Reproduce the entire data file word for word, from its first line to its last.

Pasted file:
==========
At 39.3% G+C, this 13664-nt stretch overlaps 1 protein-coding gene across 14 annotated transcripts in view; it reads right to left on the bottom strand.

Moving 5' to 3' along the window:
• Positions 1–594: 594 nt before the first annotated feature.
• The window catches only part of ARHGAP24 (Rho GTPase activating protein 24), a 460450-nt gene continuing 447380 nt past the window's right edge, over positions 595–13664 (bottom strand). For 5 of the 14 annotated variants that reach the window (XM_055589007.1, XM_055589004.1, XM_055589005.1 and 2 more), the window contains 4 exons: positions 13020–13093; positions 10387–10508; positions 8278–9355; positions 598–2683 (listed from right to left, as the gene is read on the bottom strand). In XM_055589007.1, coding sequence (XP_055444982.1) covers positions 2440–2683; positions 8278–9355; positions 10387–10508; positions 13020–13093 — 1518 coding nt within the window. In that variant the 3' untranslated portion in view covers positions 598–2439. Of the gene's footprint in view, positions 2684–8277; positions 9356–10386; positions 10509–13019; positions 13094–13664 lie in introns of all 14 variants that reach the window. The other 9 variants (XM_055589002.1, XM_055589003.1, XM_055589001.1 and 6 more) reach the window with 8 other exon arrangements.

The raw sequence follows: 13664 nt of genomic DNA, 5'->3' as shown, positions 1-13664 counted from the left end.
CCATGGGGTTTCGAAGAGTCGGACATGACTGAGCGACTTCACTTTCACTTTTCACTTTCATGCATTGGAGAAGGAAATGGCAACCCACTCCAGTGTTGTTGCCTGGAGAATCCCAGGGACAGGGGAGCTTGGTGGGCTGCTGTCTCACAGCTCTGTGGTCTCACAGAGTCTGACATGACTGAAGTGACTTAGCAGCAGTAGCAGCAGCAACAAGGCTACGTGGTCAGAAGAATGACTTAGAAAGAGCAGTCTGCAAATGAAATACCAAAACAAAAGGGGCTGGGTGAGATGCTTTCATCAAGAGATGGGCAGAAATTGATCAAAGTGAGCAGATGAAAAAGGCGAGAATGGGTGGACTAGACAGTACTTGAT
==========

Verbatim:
At 39.3% G+C, this 13664-nt stretch overlaps 1 protein-coding gene across 14 annotated transcripts in view; it reads right to left on the bottom strand.

Moving 5' to 3' along the window:
• Positions 1–594: 594 nt before the first annotated feature.
• The window catches only part of ARHGAP24 (Rho GTPase activating protein 24), a 460450-nt gene continuing 447380 nt past the window's right edge, over positions 595–13664 (bottom strand). For 5 of the 14 annotated variants that reach the window (XM_055589007.1, XM_055589004.1, XM_055589005.1 and 2 more), the window contains 4 exons: positions 13020–13093; positions 10387–10508; positions 8278–9355; positions 598–2683 (listed from right to left, as the gene is read on the bottom strand). In XM_055589007.1, coding sequence (XP_055444982.1) covers positions 2440–2683; positions 8278–9355; positions 10387–10508; positions 13020–13093 — 1518 coding nt within the window. In that variant the 3' untranslated portion in view covers positions 598–2439. Of the gene's footprint in view, positions 2684–8277; positions 9356–10386; positions 10509–13019; positions 13094–13664 lie in introns of all 14 variants that reach the window. The other 9 variants (XM_055589002.1, XM_055589003.1, XM_055589001.1 and 6 more) reach the window with 8 other exon arrangements.

The raw sequence follows: 13664 nt of genomic DNA, 5'->3' as shown, positions 1-13664 counted from the left end.
CCATGGGGTTTCGAAGAGTCGGACATGACTGAGCGACTTCACTTTCACTTTTCACTTTCATGCATTGGAGAAGGAAATGGCAACCCACTCCAGTGTTGTTGCCTGGAGAATCCCAGGGACAGGGGAGCTTGGTGGGCTGCTGTCTCACAGCTCTGTGGTCTCACAGAGTCTGACATGACTGAAGTGACTTAGCAGCAGTAGCAGCAGCAACAAGGCTACGTGGTCAGAAGAATGACTTAGAAAGAGCAGTCTGCAAATGAAATACCAAAACAAAAGGGGCTGGGTGAGATGCTTTCATCAAGAGATGGGCAGAAATTGATCAAAGTGAGCAGATGAAAAAGGCGAGAATGGGTGGACTAGACAGTACTTGAT